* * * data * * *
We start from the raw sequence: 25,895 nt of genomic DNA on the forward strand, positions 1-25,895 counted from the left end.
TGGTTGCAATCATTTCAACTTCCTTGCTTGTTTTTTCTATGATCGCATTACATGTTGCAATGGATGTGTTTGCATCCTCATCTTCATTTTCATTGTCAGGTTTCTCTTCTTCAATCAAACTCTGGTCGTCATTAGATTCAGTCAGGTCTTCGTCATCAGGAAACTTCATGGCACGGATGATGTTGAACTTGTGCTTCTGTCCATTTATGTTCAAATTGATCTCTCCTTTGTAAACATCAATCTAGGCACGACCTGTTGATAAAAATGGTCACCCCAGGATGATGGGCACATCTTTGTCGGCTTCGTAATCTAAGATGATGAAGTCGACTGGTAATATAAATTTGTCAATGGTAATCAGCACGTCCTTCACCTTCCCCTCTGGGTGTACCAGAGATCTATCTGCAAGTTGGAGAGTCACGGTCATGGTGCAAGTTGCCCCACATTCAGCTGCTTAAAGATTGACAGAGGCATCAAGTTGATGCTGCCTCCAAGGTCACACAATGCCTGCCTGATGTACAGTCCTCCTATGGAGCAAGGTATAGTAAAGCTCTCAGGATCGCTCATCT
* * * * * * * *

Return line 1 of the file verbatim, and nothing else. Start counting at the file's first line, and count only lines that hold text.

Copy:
We start from the raw sequence: 25,895 nt of genomic DNA on the forward strand, positions 1-25,895 counted from the left end.